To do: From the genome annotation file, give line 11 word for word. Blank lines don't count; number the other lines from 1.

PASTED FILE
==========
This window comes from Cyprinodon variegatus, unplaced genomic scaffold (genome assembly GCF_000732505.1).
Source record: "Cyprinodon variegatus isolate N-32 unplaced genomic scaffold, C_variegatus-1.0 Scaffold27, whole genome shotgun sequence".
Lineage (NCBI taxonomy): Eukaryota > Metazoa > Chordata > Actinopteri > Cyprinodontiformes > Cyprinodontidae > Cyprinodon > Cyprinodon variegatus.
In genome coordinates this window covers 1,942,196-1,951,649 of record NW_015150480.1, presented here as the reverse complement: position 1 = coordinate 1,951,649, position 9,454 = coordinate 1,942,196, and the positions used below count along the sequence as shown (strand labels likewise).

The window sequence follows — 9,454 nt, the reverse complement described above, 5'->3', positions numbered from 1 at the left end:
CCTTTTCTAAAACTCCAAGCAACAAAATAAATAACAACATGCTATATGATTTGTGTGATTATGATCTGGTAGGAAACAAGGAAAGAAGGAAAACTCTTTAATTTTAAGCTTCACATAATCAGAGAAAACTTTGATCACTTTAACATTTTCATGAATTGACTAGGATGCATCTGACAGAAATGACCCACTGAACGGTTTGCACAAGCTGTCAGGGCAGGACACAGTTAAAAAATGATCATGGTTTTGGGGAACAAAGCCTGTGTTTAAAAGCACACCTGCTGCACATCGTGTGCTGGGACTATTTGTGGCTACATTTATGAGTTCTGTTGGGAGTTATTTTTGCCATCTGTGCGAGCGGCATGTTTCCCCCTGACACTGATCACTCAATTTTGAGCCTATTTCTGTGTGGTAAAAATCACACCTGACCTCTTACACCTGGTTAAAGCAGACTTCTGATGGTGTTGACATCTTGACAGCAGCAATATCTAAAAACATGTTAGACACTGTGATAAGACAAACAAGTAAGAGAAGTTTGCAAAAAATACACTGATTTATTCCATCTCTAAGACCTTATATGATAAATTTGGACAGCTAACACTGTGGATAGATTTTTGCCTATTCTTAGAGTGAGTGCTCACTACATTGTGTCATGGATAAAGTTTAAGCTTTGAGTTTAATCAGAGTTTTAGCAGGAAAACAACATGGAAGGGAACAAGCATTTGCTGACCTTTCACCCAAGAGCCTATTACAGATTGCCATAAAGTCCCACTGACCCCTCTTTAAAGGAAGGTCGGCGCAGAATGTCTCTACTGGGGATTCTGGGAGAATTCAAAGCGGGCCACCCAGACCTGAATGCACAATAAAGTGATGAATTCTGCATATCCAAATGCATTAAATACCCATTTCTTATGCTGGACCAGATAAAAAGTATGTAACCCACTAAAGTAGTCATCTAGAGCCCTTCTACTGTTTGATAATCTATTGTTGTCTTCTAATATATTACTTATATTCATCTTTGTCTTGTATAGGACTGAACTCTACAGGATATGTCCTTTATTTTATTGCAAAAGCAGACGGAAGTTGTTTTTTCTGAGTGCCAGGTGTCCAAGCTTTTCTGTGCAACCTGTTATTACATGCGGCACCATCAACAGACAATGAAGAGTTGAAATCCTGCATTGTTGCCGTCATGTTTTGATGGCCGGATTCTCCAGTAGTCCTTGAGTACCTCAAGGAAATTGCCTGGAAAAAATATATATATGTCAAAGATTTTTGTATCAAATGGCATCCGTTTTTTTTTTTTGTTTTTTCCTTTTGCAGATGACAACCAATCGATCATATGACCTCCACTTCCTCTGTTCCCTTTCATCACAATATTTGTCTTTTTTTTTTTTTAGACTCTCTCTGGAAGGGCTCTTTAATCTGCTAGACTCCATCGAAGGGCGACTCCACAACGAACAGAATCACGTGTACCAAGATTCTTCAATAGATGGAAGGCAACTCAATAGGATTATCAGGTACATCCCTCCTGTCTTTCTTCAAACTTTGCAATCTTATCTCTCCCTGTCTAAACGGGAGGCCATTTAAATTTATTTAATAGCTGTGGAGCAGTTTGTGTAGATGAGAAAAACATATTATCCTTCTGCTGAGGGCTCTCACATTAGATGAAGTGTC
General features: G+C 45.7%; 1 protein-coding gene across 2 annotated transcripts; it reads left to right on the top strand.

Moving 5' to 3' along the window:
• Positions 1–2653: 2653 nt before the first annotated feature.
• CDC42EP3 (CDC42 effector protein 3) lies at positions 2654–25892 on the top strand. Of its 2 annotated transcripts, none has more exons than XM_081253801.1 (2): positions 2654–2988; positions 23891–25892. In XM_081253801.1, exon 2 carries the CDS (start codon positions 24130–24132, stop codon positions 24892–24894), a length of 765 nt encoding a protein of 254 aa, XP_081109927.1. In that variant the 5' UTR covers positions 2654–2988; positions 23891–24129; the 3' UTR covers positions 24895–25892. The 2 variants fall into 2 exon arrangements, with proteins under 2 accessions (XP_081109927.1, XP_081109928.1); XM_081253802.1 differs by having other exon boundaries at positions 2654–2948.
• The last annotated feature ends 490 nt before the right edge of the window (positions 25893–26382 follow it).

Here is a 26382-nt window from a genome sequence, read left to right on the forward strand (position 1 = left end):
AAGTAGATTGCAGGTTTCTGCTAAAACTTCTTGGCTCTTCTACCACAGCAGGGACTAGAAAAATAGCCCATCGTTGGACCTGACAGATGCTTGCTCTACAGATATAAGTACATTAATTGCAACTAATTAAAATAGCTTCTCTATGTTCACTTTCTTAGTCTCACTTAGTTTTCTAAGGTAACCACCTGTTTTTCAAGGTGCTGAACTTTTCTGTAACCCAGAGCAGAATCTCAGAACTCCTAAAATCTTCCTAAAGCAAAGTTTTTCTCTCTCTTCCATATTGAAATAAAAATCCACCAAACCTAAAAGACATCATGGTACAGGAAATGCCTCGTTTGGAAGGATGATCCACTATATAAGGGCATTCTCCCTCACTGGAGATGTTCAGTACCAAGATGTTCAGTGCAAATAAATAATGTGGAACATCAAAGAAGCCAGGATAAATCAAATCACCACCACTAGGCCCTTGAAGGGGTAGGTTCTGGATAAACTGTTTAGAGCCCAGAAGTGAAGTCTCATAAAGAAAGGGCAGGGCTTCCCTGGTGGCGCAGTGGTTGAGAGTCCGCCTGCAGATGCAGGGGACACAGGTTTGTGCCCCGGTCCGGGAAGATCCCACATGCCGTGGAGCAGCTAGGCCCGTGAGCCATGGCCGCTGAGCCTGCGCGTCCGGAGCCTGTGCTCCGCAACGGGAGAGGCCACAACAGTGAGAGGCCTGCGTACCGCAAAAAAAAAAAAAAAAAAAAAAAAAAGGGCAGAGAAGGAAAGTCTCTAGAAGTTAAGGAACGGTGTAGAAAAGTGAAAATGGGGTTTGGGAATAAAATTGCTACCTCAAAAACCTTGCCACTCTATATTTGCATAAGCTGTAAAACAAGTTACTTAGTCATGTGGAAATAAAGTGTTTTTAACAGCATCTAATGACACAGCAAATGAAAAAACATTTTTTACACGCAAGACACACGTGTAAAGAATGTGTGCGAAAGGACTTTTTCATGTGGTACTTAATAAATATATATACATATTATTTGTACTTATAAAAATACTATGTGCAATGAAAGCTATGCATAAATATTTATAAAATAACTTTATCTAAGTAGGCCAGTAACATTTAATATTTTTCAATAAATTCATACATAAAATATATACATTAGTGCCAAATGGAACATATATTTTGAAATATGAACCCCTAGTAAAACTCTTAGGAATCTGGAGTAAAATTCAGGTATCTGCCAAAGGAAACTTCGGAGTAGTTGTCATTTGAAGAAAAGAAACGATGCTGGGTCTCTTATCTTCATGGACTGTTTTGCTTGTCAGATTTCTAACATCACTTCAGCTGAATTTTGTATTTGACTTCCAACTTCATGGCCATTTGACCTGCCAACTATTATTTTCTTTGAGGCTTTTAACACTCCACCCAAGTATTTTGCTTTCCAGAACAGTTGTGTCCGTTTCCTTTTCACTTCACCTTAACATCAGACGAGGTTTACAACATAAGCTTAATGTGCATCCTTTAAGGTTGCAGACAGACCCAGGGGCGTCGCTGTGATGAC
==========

• The last annotated feature ends 490 nt before the right edge of the window (positions 25893–26382 follow it).